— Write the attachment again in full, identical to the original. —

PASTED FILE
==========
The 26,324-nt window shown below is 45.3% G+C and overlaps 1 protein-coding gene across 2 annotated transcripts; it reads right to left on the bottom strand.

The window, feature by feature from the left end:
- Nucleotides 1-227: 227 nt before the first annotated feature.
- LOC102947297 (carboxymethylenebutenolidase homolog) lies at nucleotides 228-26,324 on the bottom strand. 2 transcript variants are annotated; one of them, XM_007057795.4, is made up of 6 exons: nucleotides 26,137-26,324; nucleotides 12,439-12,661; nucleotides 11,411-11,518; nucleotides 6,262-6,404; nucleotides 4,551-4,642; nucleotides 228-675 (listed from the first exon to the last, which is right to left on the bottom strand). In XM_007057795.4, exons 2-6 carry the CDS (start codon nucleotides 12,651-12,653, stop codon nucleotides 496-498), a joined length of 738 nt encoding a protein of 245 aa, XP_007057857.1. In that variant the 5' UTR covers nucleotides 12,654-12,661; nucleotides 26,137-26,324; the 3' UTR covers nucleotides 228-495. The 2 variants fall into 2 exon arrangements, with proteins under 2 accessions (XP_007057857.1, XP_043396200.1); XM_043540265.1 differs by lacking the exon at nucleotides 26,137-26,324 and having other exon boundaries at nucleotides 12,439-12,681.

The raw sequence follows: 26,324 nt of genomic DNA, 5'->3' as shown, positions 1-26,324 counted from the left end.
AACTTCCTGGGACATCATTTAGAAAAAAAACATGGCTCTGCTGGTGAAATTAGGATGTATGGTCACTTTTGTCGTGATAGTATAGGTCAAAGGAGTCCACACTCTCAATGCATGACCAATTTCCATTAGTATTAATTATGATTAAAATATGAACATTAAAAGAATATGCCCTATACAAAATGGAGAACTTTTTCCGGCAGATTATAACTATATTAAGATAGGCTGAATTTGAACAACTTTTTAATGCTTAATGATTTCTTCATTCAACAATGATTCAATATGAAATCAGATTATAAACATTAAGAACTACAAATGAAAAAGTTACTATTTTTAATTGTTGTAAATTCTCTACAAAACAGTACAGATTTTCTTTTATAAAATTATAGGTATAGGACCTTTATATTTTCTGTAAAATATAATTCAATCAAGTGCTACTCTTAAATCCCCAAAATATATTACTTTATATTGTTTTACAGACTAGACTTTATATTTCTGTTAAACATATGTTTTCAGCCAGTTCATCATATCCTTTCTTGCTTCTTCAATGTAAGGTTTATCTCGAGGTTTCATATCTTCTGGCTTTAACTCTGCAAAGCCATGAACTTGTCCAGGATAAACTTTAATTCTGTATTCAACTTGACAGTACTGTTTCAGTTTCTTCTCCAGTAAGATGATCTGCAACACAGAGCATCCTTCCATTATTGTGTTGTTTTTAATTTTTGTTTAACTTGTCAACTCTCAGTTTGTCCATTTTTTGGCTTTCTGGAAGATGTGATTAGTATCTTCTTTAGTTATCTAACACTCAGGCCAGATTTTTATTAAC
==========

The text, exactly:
The 26,324-nt window shown below is 45.3% G+C and overlaps 1 protein-coding gene across 2 annotated transcripts; it reads right to left on the bottom strand.

The window, feature by feature from the left end:
- Nucleotides 1-227: 227 nt before the first annotated feature.
- LOC102947297 (carboxymethylenebutenolidase homolog) lies at nucleotides 228-26,324 on the bottom strand. 2 transcript variants are annotated; one of them, XM_007057795.4, is made up of 6 exons: nucleotides 26,137-26,324; nucleotides 12,439-12,661; nucleotides 11,411-11,518; nucleotides 6,262-6,404; nucleotides 4,551-4,642; nucleotides 228-675 (listed from the first exon to the last, which is right to left on the bottom strand). In XM_007057795.4, exons 2-6 carry the CDS (start codon nucleotides 12,651-12,653, stop codon nucleotides 496-498), a joined length of 738 nt encoding a protein of 245 aa, XP_007057857.1. In that variant the 5' UTR covers nucleotides 12,654-12,661; nucleotides 26,137-26,324; the 3' UTR covers nucleotides 228-495. The 2 variants fall into 2 exon arrangements, with proteins under 2 accessions (XP_007057857.1, XP_043396200.1); XM_043540265.1 differs by lacking the exon at nucleotides 26,137-26,324 and having other exon boundaries at nucleotides 12,439-12,681.

The raw sequence follows: 26,324 nt of genomic DNA, 5'->3' as shown, positions 1-26,324 counted from the left end.
AACTTCCTGGGACATCATTTAGAAAAAAAACATGGCTCTGCTGGTGAAATTAGGATGTATGGTCACTTTTGTCGTGATAGTATAGGTCAAAGGAGTCCACACTCTCAATGCATGACCAATTTCCATTAGTATTAATTATGATTAAAATATGAACATTAAAAGAATATGCCCTATACAAAATGGAGAACTTTTTCCGGCAGATTATAACTATATTAAGATAGGCTGAATTTGAACAACTTTTTAATGCTTAATGATTTCTTCATTCAACAATGATTCAATATGAAATCAGATTATAAACATTAAGAACTACAAATGAAAAAGTTACTATTTTTAATTGTTGTAAATTCTCTACAAAACAGTACAGATTTTCTTTTATAAAATTATAGGTATAGGACCTTTATATTTTCTGTAAAATATAATTCAATCAAGTGCTACTCTTAAATCCCCAAAATATATTACTTTATATTGTTTTACAGACTAGACTTTATATTTCTGTTAAACATATGTTTTCAGCCAGTTCATCATATCCTTTCTTGCTTCTTCAATGTAAGGTTTATCTCGAGGTTTCATATCTTCTGGCTTTAACTCTGCAAAGCCATGAACTTGTCCAGGATAAACTTTAATTCTGTATTCAACTTGACAGTACTGTTTCAGTTTCTTCTCCAGTAAGATGATCTGCAACACAGAGCATCCTTCCATTATTGTGTTGTTTTTAATTTTTGTTTAACTTGTCAACTCTCAGTTTGTCCATTTTTTGGCTTTCTGGAAGATGTGATTAGTATCTTCTTTAGTTATCTAACACTCAGGCCAGATTTTTATTAAC